The Risk of Obstetric Complications and the Effects of Treatment in Women with Low Titer and Medium-High Titer Anti-Phospholipid Antibodies

C.B. Chighizola
Primo
;
M.G. Raimondo
Secondo
;
L. Trespidi;B. Acaia;M. Gerosa;P.L. Meroni
Ultimo
2016-11

Abstract

Background/Purpose: The association of low titer anti-phospholipid antibodies (aPL) with obstetric anti-phospholipid syndrome (APS) is increasingly acknowledged, even though some studies have showed conflicting results. To raise further evidence on the relevance of low titer aPL in pregnancy morbidity (PM), we retrospectively reviewed the clinical records of pregnant women attending a joint obstetric/rheumatology clinic over the years 2009-2016. Methods: Patients were included when positive in at least one criteria aPL assay, at any titer, in two occasions minimum 12 weeks apart. Statistical analysis was performed using R package. Results: 111 women (338 pregnancies) were identified. 51 women displayed low-titer aPL, with 160 pregnancies. 60 patients carried aPL at medium-high titers, with 178 pregnancies. 4 patients (4%) had thrombotic APS, 27 (24%) obstetric APS, 7 (6%) thrombotic and obstetric APS, 15 (14%) medium-high titer aPL and non criteria PM, 7 (6%) medium-high titer aPL and no PM, 18 (16%) low titer aPL and non criteria PM and 15 (14%) low titer aPL and no PM. Low-titer aPL were significantly associated with pregnancy complications (c2=8.82, p=0.003). Considering 245 untreated pregnancies, a significant difference in PM distribution was noted for low titer and medium-high titer aPL (p=0.003, Table 1). Among patients with low titer aPL, treatment with low molecular weight heparin [LMWH] + low-dose aspirin [LDASA] significantly improved pregnancy outcomes (p<<0.001, odds ratio [OR]=0.07, 95% CI=0.007–0.300), leading to a 14.3-fold reduction of obstetric complications. Hydroxychloroquine [HCQ] was not associated with a significant improvement in live birth rate (p=0.079). Among women with medium-high titer aPL, the standard therapeutic approach with LMWH+LDASA resulted in a significant improvement of obstetric outcome (p<<0.001, OR=0.20, 95% CI=0.100–0.400). HCQ treatment significantly improved obstetric outcome, carrying a 3-fold increase in the live birth rate (p=0.025, OR=0.34, 95% CI=0.117–0.894). Conclusion: According to our data, low titer aPL are significantly associated with aPL-associated obstetric complications, with a lower prevalence of premature birth compared to medium-high titer aPL. Treatment with LDASA+LMWH led to a higher increase of live birth rate in women with low titer aPL compared to those with medium-high titer aPL. Additional treatment such as HCQ were effective in women with medium-high titer aPL but not those with low titer aPL. Table 1. Obstetric outcomes (defined according to Miyakis et al, 2006) in 245 untreated pregnancies in women with low titer and medium-high titer anti-phospholipid antibodies.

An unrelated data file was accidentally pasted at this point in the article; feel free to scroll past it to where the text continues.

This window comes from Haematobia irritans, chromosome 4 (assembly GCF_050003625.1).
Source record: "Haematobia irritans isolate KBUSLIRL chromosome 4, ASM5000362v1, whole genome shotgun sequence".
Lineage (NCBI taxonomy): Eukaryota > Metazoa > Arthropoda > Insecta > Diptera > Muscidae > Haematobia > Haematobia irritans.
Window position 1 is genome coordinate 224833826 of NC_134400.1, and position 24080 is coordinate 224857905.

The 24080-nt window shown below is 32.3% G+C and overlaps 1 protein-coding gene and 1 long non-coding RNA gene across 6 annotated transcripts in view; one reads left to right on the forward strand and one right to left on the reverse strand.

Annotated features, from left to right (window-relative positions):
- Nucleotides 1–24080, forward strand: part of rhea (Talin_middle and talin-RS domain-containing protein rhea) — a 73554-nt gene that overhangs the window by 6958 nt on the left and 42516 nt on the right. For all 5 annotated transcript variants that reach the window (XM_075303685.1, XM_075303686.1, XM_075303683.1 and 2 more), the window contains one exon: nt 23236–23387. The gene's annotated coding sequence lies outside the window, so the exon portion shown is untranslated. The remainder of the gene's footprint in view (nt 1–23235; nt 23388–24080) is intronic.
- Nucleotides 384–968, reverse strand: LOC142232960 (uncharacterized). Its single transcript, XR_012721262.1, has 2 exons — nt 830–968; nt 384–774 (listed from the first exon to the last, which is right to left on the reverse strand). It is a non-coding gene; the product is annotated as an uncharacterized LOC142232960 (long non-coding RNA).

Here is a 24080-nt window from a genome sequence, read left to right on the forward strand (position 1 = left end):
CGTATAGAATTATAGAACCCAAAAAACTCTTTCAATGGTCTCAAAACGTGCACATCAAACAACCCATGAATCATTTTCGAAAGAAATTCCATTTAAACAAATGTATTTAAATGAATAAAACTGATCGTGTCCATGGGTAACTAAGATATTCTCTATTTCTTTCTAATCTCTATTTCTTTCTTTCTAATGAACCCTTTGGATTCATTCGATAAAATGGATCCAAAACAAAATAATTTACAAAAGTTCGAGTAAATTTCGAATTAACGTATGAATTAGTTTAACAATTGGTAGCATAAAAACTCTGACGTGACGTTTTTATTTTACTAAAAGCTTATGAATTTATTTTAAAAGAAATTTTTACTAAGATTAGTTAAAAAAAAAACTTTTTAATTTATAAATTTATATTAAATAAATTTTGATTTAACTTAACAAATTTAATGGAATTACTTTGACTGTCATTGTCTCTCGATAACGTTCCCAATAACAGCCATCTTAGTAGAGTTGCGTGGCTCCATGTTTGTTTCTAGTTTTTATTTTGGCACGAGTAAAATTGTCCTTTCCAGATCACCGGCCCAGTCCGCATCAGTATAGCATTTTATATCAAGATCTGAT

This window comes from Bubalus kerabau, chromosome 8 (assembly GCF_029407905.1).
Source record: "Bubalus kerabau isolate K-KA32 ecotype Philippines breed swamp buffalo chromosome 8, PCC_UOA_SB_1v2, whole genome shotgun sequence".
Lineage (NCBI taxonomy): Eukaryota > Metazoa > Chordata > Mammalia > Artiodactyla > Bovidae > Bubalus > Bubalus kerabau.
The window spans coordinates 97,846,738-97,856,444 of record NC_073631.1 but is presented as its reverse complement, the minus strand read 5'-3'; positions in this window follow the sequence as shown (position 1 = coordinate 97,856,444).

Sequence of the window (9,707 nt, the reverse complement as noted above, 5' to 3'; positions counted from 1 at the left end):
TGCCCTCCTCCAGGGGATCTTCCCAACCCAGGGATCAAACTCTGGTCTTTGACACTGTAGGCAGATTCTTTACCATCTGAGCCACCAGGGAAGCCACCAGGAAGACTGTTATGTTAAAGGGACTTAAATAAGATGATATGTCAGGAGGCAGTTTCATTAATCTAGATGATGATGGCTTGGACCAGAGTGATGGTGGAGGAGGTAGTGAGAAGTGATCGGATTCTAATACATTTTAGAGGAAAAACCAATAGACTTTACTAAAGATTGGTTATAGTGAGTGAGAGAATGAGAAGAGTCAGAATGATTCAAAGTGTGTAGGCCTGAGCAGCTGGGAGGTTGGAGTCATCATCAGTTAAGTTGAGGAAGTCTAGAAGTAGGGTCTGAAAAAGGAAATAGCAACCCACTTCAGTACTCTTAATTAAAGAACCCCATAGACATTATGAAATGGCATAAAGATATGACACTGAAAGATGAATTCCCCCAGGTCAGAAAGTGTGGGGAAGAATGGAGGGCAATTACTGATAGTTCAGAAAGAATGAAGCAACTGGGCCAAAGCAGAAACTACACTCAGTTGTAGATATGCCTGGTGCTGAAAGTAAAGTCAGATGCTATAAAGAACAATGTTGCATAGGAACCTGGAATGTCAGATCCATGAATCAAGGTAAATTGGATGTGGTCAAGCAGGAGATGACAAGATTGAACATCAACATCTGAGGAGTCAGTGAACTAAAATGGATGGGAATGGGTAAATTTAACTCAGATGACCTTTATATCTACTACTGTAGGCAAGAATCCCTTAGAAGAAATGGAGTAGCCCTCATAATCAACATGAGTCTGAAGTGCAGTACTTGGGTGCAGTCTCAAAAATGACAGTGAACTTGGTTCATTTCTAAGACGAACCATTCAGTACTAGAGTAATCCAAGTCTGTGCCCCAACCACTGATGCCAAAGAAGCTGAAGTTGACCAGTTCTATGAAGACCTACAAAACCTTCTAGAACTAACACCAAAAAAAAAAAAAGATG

Settore MED/16 - Reumatologia
American College of Rheumatology
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Utilizza questo identificativo per citare o creare un link a questo documento: http://hdl.handle.net/2434/512848